There are as many types of business plans as there are businesses. One of the most important questions to consider before you start writing your plan is who you are writing the plan for. Is it for your own use and guidance as you build your business? Or is it for investors? After you’ve answered this question, you’ll have a better idea of what you need to focus on in your plan and what the tone and format should be.
Most business plans include financial projections and a business description or goals. Other common elements include: market analysis, organization and management, service or product descriptions, and marketing and sales strategies. While giving due consideration to all of these elements will help you in the long run, the level of attention and detail you give each piece will vary depending on the specific purpose and audience of your plan.
While you consider who you’re writing for and what you want to focus on, you can read more about business plan development from the experts at the Small Business Administration.
As you write out your business plan, don’t forget to consider the essential role of technology in your business. Whether you’re a home baker selling goods at a farmer’s market or a tattoo artist opening your own shop, every type of business requires some level of technology. It’s important to think about how you’ll use technology in your business. Plan for it from the very beginning — strategically, operationally, and financially.
Strategic considerations of technology
For some businesses, technology has an obvious and essential role — for any web-based business, for example, such as online booking or payment platforms. In these types of businesses, the strategic inclusion of technology is crucial to all parts of the plan. For other businesses, the role of technology might not be so clear. In thinking about your business, do some research to learn if there are any apps, programs, or systems that might help you streamline operations, increase your efficiency, or add value to your product or service. And don’t forget to consider the value of data for your business. These might be considerations for the growth of your business that you’ll implement a few years in, or you might find solutions that can help you immediately.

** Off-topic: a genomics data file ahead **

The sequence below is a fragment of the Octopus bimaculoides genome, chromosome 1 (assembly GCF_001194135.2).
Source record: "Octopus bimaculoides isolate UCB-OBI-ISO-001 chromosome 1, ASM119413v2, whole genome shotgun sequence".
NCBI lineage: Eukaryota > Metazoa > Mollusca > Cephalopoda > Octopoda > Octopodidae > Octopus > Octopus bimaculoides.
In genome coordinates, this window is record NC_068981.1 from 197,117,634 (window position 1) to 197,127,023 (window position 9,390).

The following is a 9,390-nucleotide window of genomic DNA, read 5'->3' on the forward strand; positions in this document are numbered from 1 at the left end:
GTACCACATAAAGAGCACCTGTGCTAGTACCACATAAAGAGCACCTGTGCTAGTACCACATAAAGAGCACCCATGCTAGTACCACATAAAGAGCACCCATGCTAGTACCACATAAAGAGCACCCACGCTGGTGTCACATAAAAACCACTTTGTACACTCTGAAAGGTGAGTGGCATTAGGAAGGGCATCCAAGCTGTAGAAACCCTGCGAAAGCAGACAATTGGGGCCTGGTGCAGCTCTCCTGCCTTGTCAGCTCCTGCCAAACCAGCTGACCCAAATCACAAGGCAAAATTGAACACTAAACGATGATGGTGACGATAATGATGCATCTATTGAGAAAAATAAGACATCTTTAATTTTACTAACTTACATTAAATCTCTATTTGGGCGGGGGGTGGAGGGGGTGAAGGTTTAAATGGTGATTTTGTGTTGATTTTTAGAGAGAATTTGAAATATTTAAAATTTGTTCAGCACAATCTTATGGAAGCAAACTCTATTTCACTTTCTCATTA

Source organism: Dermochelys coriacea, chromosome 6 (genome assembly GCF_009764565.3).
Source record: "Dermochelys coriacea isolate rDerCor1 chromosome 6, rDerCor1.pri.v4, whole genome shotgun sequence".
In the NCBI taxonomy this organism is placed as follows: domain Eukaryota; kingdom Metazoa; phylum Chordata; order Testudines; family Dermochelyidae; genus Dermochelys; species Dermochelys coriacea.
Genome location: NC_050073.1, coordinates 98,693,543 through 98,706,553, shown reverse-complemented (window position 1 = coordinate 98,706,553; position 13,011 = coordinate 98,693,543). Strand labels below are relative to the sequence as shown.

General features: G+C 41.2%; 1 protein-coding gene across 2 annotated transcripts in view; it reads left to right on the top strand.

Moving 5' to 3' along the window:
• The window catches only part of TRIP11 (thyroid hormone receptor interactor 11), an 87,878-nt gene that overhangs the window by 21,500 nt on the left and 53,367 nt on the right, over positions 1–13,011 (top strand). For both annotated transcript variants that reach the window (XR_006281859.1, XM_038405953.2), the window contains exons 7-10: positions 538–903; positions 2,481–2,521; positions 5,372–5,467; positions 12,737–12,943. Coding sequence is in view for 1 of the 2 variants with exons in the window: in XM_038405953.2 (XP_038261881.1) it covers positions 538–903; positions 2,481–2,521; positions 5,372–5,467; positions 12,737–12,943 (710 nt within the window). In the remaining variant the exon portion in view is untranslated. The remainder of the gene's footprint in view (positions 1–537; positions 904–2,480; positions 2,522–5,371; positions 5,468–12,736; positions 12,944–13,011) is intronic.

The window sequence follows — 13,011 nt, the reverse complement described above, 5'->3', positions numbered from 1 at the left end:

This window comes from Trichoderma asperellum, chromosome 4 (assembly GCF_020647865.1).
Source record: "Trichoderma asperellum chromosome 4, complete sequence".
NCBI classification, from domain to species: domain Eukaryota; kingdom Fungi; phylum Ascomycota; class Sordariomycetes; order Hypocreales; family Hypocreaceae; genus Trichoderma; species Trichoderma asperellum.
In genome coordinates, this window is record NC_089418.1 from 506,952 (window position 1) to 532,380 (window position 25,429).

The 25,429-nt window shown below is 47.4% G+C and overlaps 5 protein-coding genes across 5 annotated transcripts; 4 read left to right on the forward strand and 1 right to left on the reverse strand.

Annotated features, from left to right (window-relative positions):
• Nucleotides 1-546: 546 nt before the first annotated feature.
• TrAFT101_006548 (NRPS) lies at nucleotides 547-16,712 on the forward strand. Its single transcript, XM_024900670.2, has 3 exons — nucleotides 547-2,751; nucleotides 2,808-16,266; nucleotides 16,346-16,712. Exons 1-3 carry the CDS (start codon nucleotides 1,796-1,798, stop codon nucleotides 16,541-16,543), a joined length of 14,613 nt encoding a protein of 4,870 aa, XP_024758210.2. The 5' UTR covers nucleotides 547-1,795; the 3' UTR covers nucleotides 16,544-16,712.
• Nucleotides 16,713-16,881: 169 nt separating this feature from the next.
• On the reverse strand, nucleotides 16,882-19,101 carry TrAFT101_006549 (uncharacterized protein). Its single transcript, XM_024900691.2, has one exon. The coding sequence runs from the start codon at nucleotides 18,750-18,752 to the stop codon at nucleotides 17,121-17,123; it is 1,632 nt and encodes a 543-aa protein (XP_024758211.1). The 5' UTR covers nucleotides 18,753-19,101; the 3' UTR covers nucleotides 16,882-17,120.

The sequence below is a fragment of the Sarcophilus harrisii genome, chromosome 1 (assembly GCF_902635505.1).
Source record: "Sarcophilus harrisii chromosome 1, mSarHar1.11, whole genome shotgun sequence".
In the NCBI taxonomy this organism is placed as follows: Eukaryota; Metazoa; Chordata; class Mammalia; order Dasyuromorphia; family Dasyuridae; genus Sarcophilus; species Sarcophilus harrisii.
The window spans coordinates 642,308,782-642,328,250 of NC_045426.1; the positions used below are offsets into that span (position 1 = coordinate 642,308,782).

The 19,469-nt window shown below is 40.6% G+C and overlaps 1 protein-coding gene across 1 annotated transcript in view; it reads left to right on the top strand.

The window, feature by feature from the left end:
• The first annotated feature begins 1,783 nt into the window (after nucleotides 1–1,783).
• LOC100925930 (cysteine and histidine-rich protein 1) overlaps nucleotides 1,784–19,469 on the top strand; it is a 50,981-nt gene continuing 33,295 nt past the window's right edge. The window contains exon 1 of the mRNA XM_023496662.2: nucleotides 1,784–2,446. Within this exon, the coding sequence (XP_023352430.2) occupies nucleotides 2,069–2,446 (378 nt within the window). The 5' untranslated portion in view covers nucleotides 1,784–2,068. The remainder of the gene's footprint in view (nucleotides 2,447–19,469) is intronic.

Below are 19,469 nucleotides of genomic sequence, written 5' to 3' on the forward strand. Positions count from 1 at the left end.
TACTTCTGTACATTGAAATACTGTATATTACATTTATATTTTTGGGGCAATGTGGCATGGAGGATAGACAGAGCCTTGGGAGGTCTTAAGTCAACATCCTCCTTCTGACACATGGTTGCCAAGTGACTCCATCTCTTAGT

Technology in your operations
After you’ve taken a strategic look at your business and the technology-driven tools available to you, it’s time to consider how you’ll use those tools in your operations. While it goes without saying that a good internet connection is the most basic of technology tools you should plan for, you may also want landline phone service for your business, or a second internet line. You will also likely want to develop and maintain a website, and subscribe to an email marketing program, such as MailChimp or ConstantContact. And then there’s record-keeping and financials — how will you keep track of your revenue and expenses for planning and tax purposes? A subscription to a web or cloud-based accounting system is often a good solution for small businesses.
These are just a few of the more common examples of the use of technology in business operations. Whether you call out these types of tools as part of a specified “technology plan” in your larger business plan, or include them in relevant sections such as marketing, communications, or management/administration, this list serves to remind you that no matter what your business is, technology will play some role.
Financial considerations of technology tools
You’ve taken a strategic look at technology for your business, you’ve considered its role in your operations, and now it’s time to include it in your financial planning. The cost of internet and/or phone service may or may not be included in the monthly payment for your physical location (whether that’s a leased office space, a co-working space, or your home office). If it’s not included in monthly rent, or if you are working from home, you’ll want to include the cost as a separate line item in your expenses. The other tools mentioned above will also all have recurring monthly fees, unless you pay up-front for a year of service for a program like QuickBooks or MailChimp. The development of a website may require an additional one-time expense if you hire someone to do it for you. Web hosting will usually be an annual fee.
The costs for all of these tools definitely adds up. So it’s important not to overlook them in your financial planning. For many new businesses, financial success or failure can be only a few hundred dollars away. Don’t let the tools that will contribute to your long-term success be an unpleasant surprise when it comes time to pay for them.
When you’re planning your new or growing business, considering how technology will serve you will be an essential factor in your business plan. From internet and phone service to advanced programs that support sales, inventory, and logistics, the right technology can help you automate and streamline your business, serve your customers better, and give you more time to focus on the work that really excites you.